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I'm late, I'm late... for artificial intelligence?

The United States is far behind other countries in the depth and quality of its STEM education at a time when it desperately needs to take the lead in AI. But speakers at a recent Washington Post tech event say plenty of efforts are underway to change that.

The United States is a bit like the white rabbit in "Alice in Wonderland." It’s as though we all are scurrying to important meetings but missing the big picture—in this case, the enormous need for the country to educate and train its workers in artificial intelligence and develop AI solutions.

That’s the takeaway from a Washington Post gathering that brought together politicians, researchers, and technology innovators to discuss the latest AI advances and discover together how to (ethically) use these technologies to benefit businesses, consumers, and tech organizations.

An international AI-readiness assessment by AI consultancy Oxford Insights highlighted areas the U.S. needs to focus on, such as digital skills training and data infrastructure. “Although the U.S. is likely to continue to do well due to tech clusters such as Silicon Valley, without government focus and investment, the digital skills gap will continue to grow,” says the Oxford Insights report. “As a result, the U.S. will need to import more and more AI experts, potentially missing out on developing in-country talent.”

While employees are afraid of being replaced by this new technology, during the panel discussion, experts encouraged people to be more upbeat.

“The fear is losing jobs,” says Beena Ammanath, vice president of artificial intelligence at Hewlett Packard Enterprise, which sponsored the event. “But [AI] will actually boost how you do your job.”

Expect a transition, but there will be training. “You’ll have a job, a better-paying job, but it will be different,” Rep. Pete Olson (R-Texas) said during the presentation. Olson also serves as the House AI Caucus co-chair. “Look at IBM. They used to make enormous mainframes and chips, but now they don’t. Those people still have jobs at the new IBM.” He urged, "Embrace the change. Don't be afraid."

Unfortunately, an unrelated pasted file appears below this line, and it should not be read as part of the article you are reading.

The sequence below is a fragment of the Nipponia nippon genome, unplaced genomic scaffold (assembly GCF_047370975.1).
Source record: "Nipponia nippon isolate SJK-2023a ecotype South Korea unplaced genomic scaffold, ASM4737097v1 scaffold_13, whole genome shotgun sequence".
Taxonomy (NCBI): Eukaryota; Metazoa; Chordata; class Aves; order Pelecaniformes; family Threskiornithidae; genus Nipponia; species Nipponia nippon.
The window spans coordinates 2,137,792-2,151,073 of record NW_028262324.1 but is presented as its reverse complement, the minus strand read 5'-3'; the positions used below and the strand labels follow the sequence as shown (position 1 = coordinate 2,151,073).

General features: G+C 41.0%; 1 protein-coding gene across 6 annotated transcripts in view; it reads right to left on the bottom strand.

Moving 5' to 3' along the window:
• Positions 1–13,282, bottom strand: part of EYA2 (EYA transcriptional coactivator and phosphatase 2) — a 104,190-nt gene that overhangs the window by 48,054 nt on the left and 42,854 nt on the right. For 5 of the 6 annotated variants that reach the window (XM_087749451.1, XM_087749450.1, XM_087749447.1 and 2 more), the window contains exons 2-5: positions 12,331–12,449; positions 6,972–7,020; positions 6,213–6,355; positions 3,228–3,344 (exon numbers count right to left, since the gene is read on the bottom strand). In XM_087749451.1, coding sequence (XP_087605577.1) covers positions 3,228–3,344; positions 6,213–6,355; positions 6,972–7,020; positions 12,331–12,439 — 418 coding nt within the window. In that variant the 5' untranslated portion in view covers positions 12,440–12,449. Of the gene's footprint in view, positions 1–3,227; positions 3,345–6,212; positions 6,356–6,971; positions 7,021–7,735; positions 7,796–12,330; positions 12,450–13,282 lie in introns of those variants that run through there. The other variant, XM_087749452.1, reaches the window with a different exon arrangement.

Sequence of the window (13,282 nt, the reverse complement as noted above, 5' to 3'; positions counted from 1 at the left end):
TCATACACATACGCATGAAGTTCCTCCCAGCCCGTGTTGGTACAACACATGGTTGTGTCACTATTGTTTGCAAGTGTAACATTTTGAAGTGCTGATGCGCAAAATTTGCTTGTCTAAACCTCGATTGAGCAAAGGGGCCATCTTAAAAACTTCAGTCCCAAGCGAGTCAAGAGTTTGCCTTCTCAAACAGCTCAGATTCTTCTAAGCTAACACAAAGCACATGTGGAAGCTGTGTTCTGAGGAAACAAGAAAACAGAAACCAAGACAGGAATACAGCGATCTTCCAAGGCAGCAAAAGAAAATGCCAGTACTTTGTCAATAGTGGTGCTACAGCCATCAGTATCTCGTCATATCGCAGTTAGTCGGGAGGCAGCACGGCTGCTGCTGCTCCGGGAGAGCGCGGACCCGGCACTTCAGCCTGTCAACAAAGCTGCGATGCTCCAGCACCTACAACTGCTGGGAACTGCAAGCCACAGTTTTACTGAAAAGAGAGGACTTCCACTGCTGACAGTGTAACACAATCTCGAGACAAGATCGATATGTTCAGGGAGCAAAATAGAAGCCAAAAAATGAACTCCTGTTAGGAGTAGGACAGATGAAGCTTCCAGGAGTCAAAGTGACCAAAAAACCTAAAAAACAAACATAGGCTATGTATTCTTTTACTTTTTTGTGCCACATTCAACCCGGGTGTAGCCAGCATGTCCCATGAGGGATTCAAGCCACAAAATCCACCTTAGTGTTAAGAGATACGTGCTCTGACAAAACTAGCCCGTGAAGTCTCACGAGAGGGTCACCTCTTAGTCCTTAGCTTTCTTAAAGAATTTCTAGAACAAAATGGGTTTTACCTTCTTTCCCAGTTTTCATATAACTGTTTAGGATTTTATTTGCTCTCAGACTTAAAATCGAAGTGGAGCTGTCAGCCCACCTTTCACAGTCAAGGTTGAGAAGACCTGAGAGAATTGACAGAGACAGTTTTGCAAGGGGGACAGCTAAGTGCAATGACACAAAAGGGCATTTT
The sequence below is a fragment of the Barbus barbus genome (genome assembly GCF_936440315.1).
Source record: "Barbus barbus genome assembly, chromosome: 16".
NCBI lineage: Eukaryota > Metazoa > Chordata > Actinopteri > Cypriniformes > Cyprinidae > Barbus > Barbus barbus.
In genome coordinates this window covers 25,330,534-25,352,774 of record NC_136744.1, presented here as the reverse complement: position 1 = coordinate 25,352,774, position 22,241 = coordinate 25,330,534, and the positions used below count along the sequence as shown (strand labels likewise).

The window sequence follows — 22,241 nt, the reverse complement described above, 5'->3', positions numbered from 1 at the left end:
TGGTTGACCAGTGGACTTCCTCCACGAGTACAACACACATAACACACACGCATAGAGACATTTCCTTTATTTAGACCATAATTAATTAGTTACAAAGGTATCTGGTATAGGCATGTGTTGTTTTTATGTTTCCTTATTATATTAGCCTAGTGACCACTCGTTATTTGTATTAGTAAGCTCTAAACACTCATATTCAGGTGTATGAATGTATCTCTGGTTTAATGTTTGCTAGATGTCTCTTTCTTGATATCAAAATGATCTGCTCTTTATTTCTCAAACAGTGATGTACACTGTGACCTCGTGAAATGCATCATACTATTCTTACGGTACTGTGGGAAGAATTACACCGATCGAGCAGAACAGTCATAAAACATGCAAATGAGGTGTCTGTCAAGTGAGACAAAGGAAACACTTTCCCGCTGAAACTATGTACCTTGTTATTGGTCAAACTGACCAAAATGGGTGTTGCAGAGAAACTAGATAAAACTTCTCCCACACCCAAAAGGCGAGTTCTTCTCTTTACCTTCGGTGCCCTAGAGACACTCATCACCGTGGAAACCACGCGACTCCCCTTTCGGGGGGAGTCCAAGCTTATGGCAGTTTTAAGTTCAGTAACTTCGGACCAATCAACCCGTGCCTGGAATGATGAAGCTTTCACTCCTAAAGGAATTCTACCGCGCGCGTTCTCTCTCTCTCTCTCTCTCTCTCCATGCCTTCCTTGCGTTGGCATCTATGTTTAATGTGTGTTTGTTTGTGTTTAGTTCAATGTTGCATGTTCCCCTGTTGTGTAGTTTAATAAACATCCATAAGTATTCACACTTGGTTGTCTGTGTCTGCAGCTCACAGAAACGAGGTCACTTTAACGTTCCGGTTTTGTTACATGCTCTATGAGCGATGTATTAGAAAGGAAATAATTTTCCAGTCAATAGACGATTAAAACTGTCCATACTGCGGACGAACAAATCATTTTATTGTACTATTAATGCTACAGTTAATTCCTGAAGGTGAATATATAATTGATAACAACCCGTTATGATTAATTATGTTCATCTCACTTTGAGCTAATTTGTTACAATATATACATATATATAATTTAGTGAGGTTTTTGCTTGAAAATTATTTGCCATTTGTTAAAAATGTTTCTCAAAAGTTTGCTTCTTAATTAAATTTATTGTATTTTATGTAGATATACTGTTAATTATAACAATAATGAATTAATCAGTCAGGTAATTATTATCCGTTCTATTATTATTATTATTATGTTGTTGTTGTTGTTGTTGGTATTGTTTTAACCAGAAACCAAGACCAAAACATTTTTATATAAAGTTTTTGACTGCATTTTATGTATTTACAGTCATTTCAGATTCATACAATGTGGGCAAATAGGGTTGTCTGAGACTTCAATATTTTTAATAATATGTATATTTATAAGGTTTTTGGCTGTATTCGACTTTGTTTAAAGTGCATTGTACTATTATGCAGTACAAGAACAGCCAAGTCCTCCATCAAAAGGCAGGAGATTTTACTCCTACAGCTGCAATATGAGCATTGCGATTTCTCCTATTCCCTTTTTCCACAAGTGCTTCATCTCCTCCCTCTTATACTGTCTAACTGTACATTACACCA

Train kids, first and foremost

A key concern is the importance of educating children, the presenters stressed. We have to make sure kids are ready to use the technology being created.

The Programme for International Student Assessment (PISA) is a global assessment that every three years measures reading ability, math, and science literacy among 15-year-olds in dozens of developed and developing countries. In its latest report, PISA says the U.S. lags behind many other advanced industrial nations. In fact, according to a Pew Research assessment, the most recent results (2015) “placed the U.S. an unimpressive 38th out of 71 countries in math and 24th in science. Among the 35 members of the Organization for Economic Cooperation and Development, which sponsors the PISA initiative, the U.S. ranked 30th in math and 19th in science.”

And a 2015 survey of members of the American Association for the Advancement of Science found that 46 percent of those surveyed ranked K-12 STEM in the U.S. below average.

“AI really is the challenge of our time. I believe the opportunity is really about collective genius, that the more of us that are involved in it, the more likely we are to succeed,” said Megan Smith, CEO of Shift7, who previously served as the U.S. CTO from 2014 to 2017.

Are you looking for help with your AI deep learning journey? We have a Dummies Guide for that.

“Can we get all of our children into data science?” asked Smith, noting a few programs:

  • All children in Wyoming from kindergarten on will learn coding and computational thinking.
  • Students can’t graduate high school in Chicago without learning to code.
  • Muscogee Creek Nation in Oklahoma teaches robotics in its Head Start program.

“We need to find this great stuff that is already working, that uses budgets we already have, and help share it rapidly,” added Smith. “We need to make learning this as integral as reading and writing.”

(See also "10 scholarships for the budding computer scientist.")

AI training for adults

For adults, there is TechHire, which Smith described as a three-month tech apprenticeship, with more than 1,500 employers willing to hire its graduates. Another option is CodeCrew, a mentor program to help underrepresented youth become tech innovators and leaders through practical, hands-on computer science education programs.

Other presentations at the Washington Post event made it clear that the scope of what AI can do is virtually untapped as yet. They looked at the current narrow scope for which AI is being used and expressed hopes to broaden it to social issues such as equality, justice, and poverty. Autonomous AI is already in the works in the medical sector, for example.

“The technological advances AI brings could add $17 trillion to the world’s economy in 10 years,” Olson said.

You can watch a recording of the conference on the Washington Post website.

This article/content was written by the individual writer identified and does not necessarily reflect the view of Hewlett Packard Enterprise Company.